Professor Christine Barbour

Office: Woodburn Hall 406

Phone: 855-7580

e-mail: barbour@indiana.edu

www.indiana.edu/~cbclass/y103.htm

www.christinebarbour.com

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A little personal background: I was born in Ann Arbor, Michigan, and grew up on Long Island, New York. I came to IU as a junior in 1976. Been here in Bloomington ever since.

I live out in the country with my husband and two wonderful dogs. My stepkids have graduated and are off on their own -- one trained as a geologist and lives with her husband and their kids, Elena Grace and Asher Michael, in Durango, Colorado, the other was a landscape architect but is now a Montessori teacher.  She and her husband are the parents of Amelia Marguerite and Paloma Sage, and they live in Portland, Oregon.

My husband, who also teaches political science, and I are authors of an American politics textbook: Keeping the Republic: Power and Citizenship in American Politics. I am also the coauthor, with Matt Streb, of a critical thinking reader, Clued in to Politics.  Among the fun things I do in conjunction with my textbook writing is making regular current events posts on KTRBlog -- Keeping (up with) the Republic.

In addition to writing about politics, I write (and teach) about food. I used to write a biweekly food column for the Bloomington Herald Times, and now I am the food editor for Bloom Magazine.My cookbook, Indiana Cooks!  Great Restaurant Recipes for the Home Kitchen, with Scott Feickert, photos by Tom Stio, came out with Indiana University Press in the summer of 2005, and Home Grown Indiana: A Food Loverís Guide to Good Eating in the Hoosier State, with Scott Hutcheson, came out in 2008.  Meanwhile I have been doing some other freelance food writing projects and experimenting with food photography, and I blog.  Challenging, but fun! I bring my interest in food together with my fascination with politics in a class on Politics and Food.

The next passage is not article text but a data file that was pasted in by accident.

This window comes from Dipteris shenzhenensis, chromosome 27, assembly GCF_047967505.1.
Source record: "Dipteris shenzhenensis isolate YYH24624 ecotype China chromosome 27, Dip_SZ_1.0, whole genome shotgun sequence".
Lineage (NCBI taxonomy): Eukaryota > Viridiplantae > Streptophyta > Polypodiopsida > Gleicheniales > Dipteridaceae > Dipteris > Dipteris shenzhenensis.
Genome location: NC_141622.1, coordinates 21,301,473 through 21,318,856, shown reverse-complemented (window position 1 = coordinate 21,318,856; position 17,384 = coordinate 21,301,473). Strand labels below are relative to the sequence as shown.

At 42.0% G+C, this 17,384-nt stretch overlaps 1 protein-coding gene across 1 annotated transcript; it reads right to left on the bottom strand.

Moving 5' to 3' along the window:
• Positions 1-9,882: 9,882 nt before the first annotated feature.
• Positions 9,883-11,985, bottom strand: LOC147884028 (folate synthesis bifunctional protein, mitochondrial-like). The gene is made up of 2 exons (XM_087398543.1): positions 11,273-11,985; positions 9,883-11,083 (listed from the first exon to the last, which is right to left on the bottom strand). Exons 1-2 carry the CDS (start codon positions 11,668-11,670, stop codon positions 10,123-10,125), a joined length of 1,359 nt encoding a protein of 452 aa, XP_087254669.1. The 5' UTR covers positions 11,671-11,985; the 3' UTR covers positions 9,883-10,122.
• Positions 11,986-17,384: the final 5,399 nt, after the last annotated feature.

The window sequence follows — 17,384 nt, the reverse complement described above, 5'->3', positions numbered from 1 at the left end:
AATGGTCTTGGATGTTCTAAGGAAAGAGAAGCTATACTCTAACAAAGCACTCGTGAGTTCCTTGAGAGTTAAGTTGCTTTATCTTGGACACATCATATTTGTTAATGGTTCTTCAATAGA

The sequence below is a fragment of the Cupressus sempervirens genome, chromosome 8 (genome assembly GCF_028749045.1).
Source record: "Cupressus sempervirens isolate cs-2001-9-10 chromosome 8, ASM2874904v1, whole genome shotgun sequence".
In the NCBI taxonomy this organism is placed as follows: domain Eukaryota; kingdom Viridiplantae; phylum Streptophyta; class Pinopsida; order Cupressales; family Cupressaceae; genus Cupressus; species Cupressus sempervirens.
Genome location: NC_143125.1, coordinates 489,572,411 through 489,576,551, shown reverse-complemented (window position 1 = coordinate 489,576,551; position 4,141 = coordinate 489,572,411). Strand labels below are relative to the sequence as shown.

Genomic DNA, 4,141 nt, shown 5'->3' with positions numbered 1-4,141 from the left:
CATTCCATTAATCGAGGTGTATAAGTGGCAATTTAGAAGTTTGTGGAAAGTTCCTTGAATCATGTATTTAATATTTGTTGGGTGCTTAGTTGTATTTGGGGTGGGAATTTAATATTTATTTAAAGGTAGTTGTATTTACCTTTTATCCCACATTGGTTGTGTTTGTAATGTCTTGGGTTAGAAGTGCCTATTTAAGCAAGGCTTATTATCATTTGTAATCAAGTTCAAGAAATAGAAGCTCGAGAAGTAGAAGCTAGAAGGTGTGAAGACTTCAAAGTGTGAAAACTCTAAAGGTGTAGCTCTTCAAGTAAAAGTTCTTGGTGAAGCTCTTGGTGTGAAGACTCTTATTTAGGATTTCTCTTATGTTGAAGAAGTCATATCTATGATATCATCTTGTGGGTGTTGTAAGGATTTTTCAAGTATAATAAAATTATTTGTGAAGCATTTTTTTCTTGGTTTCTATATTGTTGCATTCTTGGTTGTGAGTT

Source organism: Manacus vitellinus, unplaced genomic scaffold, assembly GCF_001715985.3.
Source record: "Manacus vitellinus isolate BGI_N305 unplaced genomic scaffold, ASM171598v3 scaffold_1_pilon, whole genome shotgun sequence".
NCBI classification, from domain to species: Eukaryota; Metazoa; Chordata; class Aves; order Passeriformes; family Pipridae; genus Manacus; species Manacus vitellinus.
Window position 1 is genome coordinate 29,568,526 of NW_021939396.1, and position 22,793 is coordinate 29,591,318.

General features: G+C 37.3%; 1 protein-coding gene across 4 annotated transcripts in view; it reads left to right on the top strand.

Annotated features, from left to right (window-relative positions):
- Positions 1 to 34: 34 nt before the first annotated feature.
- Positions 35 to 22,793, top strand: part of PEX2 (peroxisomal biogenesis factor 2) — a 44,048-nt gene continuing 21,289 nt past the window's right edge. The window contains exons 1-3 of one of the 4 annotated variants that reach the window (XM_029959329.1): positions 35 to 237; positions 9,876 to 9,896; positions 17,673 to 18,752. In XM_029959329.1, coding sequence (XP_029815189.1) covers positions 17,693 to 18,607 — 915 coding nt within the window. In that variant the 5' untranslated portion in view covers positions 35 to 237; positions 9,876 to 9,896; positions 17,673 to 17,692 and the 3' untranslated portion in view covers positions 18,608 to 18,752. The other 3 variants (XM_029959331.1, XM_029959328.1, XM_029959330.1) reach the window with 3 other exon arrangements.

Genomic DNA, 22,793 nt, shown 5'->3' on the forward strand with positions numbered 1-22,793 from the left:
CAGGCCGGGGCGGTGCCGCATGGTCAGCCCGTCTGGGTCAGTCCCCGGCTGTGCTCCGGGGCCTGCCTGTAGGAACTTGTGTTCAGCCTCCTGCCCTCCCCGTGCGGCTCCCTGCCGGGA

The project currently near to my heart is a book I am writing about Apalachicola -- a small fishing village in the Florida Panhandle that is trying to figure out what it wants to be when it grows up amid plenty of pressure from developers, tourists, second home owners, conservationists, the fishing industry, state government, and even the people upriver in Atlanta.  It's a great story about local politics, wonderful food, and fascinating people, and it's a joy to work on.  We bought a small cottage in Apalach in 2004 and try to get down there when we can for a shot of sun and small town life, and some excellent seafood.

In another food related activity, I am a co-director of Slow Food Bloomington.  Slow Food is an international movement with an active U.S. organization that aims to fight the encroaching wave of fast food culture by promoting a way of eating that is local, seasonal, leisurely, and convivial.  What could be better than that?  I've written about Slow Food here, here, and here. There is a Slow Food on Campus Group as well, so if you are interested, let me know and I can direct you to the right people.

We live our own version of the slow life out in the wilds of Bloomington, where we are visited by lots of deer, raccoons, wild turkeys, and the occasional cow.  We used to have a great vegetable garden but it takes a lot of upkeep and we've kind of fallen behind.  Once upon a time we would grow eight or more different kinds of eggplants (my favorite food) and over a dozen varieties of heirloom tomatoes, but more recently it's been slim pickings.  Thank heavens asparagus and morels come back by themselves!! 

We also like to travel, and have been to Europe, Asia, and Africa, as well as all over the United States. We lived in Colchester, England, for a year but my favorite place in the world is France (not unrelated to my love of food!)  We go every chance we get.